Alexandr Dolgopolov gets honest about life on front line, witnessing people dying

Former Ukrainian tennis player Dolgopolov opens up on his life for the nearly past two years.

by Dzevad Mesic
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Alexandr Dolgopolov gets honest about life on front line, witnessing people dying
© Getty Images Sport - Jeff Gross

Former Ukrainian tennis star Alexandr Dolgopolov admits "interesting thoughts" cross his mind when he is sitting in a trench while the 120 millimeters shells are being fired their way. Dolgopolov, who turned 35 in November, officially retired from pro tennis in 2021.

When the Russian invasion of Ukraine started, former world No 42 Dolgopolov joined the front line to defend his country. By now, Dolgopolov - who is serving as a drone operator - has gotten accustomed to pretty much anything.

In an interview with The Daily Mail, Dolgopolov shared that he once contracted a concussion after "the blast went right through me." "You really feel them go through your body when they land. After it exits you know there’s about 20 seconds when the shell is flying towards you.

So you hear the exit and you are waiting to see the arrival. With the 120 millimeters, they say that if it lands less than eight meters from you there's a chance that, even if the debris don't hit you, there will be a rupture of your organs because of the blast.

You have interesting thoughts sitting there and you can’t do anything. You think, should I leave the trench, maybe you could reach the car, which is for sure the worst decision you can make. This one eventually was close enough to give all three of us there heavy concussions, the blast went right through me.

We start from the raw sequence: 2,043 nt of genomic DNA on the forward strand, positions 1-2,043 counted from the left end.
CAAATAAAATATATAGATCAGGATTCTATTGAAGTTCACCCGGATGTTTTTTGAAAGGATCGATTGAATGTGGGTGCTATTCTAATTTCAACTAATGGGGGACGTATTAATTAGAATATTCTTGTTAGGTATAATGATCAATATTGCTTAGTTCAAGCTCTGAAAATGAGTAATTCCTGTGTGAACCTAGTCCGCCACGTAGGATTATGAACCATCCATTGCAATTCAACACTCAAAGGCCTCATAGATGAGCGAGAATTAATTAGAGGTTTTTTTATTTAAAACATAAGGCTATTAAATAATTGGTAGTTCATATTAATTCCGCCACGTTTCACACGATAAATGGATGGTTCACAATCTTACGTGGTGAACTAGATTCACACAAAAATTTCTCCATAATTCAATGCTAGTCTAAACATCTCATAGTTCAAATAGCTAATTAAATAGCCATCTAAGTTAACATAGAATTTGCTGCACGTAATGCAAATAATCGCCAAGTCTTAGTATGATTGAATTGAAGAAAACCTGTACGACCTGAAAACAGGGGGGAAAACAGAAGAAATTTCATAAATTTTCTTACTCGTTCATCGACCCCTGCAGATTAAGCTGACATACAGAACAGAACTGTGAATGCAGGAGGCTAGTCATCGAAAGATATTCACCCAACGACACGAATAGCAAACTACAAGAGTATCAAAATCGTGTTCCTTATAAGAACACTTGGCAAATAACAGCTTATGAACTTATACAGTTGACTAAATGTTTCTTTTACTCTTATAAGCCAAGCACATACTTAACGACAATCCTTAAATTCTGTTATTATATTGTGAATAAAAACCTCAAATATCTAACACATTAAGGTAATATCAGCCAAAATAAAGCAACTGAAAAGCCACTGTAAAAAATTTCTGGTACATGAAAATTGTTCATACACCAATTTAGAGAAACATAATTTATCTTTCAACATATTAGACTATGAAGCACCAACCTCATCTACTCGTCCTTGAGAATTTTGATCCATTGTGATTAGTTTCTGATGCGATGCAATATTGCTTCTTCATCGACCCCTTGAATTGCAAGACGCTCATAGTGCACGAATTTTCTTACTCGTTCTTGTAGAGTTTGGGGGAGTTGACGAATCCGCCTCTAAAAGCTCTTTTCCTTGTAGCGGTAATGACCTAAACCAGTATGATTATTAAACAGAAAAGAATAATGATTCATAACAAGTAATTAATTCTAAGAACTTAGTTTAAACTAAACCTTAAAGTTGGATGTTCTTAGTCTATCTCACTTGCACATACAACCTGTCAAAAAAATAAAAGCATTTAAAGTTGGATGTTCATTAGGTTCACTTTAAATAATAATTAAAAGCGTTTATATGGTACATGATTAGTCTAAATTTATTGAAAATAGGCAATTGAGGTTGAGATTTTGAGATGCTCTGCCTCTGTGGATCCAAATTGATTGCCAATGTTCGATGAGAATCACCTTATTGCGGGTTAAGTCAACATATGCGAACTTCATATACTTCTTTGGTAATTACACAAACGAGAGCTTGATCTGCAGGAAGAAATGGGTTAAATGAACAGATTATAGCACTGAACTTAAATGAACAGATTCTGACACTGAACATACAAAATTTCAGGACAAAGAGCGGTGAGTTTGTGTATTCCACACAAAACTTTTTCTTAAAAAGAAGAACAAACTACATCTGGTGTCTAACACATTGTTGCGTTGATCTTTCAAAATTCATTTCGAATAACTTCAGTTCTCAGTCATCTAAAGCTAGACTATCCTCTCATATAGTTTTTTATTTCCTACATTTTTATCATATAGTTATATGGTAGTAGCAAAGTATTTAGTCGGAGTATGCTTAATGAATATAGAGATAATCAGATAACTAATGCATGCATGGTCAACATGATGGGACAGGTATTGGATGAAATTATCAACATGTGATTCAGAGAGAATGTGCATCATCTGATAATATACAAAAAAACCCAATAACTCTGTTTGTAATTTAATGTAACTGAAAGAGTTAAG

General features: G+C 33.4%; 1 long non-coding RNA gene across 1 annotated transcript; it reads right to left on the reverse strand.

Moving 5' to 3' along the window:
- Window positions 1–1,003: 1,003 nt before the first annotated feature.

But you know they don't have unlimited shells so you know it is going to end, firing non-stop is expensive. Once they stopped, we went out and continued to work," Dolgopolov told The Daily Mail. Dolgopolov: Just recently we lost a really good guy Since there are no signs of the war ending anytime soon, the war will very likely hit the two-year mark in 2024 February.

Reflecting on his new life, Dolgopolov admits it is not as happy as it once was and underlined that seeing people lose their lives is a brutal thing. ‘We lost really good guy just two weeks ago. A nice guy, a Georgian.

He actually took a loan from the bank to come to fight for Ukraine. So that was a painful loss for us, he was 25 years old. So yeah, the longer it goes, the more people you see dying around you. So yeah, the longer it goes, the more people you see dying around you.

For sure I'm not as happy as I as I used to be, life is more stressful. I used to be a really easygoing person, always smiling and joking. We still joke but you pay the toll of the war, it's mentally exhausting, you pay for it," Dolgopolov said.

Alexandr Dolgopolov
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